“Woe to you, scribes and Pharisees,” Jesus railed in Jeremiah-like fashion, “Hypocrites! You are careful to manage your profession and portfolios, but you ignore mercy, justice and faithfulness—the very things in which the Lord delights.”
Woe to the Corinthians too. Back in chapter 4, Paul warned that their unbelieving minds had been blinded by Satan. How else to explain their refusal to see the light? “God has shone his light shine in our hearts to give the light of the knowledge of the glory of God in the face of Jesus Christ,” Paul wrote, piling on words that resonate from the very beginning. “Let there be light,” said the Lord, and there was light. “The people walking in darkness have seen a great light, on those who dwelt in a land of deep darkness, light has shined.” “In the beginning was the Word, and the Word was with God, and the Word was God. In him was life, and the life was the light of all people.”
Here in chapter 10, Paul appeals to the Corinthians “by the meekness and gentleness of Christ,” but ironically, it’s a meekness and gentleness Paul intends as a threat. Christ’s meekness alludes to his humbling himself unto death for the sake of sinners. Christ’s gentleness alludes to his forbearance. The Lord is patient in order that all might come to repentance. It was the same with Paul’s own Christ-like kindness. Unfortunately his patient posture toward the Corinthians was misconstrued by his opponents as spinelessness. They painted him as a loser. You could see why, depending on your gospel. Once a powerful Pharisee, brilliant and successful and revered by all, Paul came to Jesus and his career instantly tanked. He lost everything. His faithfulness was rewarded with beatings, imprisonment, angry mobs, sleepless nights, hunger. If God was on Paul’s side, why did it always appear that God had so forsaken him?
But this is what cross-shaped faith always looks like. “Power made perfect in weakness.” Paul writes, “We live as human beings but do not wage war according to human standards.” What looks like suffering and defeat is in fact spiritual weaponry that demolishes human defenses and “every proud obstacle raised up against the knowledge of God.” In Christ, every thought is taken captive and bad behavior is subjugated into obedience. Jesus says come as you are but he never lets you stay that way. He shines his light onto your darkness, hammers his law on your heart and sears you with his Spirit. His cross crucifies your old self that you might rise into a new creation. Steve Jobs was right that death is life’s change agent; it clears out the old to make way for the new. But he was wrong to think that your time is limited. In Christ you now have forever.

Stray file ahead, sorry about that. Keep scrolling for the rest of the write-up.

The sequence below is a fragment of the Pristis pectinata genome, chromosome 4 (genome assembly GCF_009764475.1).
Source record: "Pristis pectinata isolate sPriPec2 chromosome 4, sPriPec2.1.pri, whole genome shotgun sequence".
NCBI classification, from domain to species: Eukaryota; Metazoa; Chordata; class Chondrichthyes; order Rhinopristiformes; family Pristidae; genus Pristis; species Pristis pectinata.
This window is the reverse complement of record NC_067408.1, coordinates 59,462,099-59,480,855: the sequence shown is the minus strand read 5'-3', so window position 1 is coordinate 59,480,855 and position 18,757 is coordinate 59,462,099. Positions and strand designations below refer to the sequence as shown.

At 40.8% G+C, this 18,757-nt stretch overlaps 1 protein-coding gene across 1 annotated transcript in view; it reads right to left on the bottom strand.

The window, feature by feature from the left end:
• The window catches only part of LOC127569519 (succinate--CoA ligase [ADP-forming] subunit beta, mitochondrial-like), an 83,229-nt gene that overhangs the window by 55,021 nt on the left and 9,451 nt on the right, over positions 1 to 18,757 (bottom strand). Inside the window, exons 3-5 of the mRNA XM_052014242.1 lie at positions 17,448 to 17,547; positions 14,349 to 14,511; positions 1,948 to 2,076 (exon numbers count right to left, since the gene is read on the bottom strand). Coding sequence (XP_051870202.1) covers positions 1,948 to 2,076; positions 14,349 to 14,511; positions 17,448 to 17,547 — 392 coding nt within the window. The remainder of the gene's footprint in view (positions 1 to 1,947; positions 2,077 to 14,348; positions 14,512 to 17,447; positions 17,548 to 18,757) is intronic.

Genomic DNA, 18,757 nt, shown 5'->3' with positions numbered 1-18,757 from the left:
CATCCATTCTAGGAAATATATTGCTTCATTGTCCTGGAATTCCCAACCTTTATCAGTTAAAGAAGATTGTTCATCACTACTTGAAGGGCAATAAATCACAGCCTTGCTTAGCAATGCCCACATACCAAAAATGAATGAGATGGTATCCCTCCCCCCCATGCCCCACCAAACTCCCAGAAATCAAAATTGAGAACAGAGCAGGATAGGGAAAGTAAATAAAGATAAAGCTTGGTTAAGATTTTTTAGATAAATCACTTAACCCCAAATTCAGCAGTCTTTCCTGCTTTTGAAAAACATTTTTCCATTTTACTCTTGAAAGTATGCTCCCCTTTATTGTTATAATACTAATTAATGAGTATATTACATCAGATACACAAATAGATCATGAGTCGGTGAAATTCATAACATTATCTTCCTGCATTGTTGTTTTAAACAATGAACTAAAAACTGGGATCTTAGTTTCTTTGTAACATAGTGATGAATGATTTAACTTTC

“Look at what is before your eyes,” Paul writes in verse 7, “Who looks more like Jesus, me or these others who vie for your allegiance?” During Paul’s prolonged absence from Corinth, his opponents had taken to slinging mud. They’d impugned Paul’s apostolic authority by labeling him a two-faced, flip-flopper; courageous by letter but cowardly in person. They’d called him homely and a bad speaker and pointed to his hardships as signs of incompetence. Yet at the same time they accused him of throwing his weight around and overreaching his authority. They alleged he barged into other’s territory and took credit for their mission work. Paul could have retaliated and bragged about his rightful clout and character, about how his hardships were suffered in service of the true gospel, to bring the Corinthians to Christ. He could have boasted about how he was the one who had built their church and taught them the truth; how he was the one who had saved their souls. But he refuses to do it , not daring to be compared with those who “foolishly measure themselves by themselves and compare themselves with themselves. No, we will measure ourselves only by the standard which God laid down for us.” Paul took credit for none of his work. It was all God’s work. If the Corinthians wanted confirmation, they needed only to look at their own redeemed lives (at least on their good days). As Paul wrote in chapter 3, “You show that you are a letter from Christ, the result of our ministry, written not with ink but with the Spirit of the living God, not on tablets of stone but on tablets of human hearts.”
Therefore, verse 17: “Let whoever boasts, boast in the Lord.” Paul’s quotes his own truncated take on Jeremiah: “Let not the wise boast of wisdom or the strong boast of strength or the rich boast of riches, but let those who boast, boast in this, that they understand and know that I am the LORD; that I act with mercy, justice, and righteousness on the earth—in these things I delight.”
Jesus shines his light into your darkness. His cross crucifies your old self so that you might rise into a new creation—starting now. You do have to generate your own hope. You do not have to come up with your own comfort. This is the gospel—a gospel which according to most polls, that some 97 million Americans profess to believe—more people than own iPhones.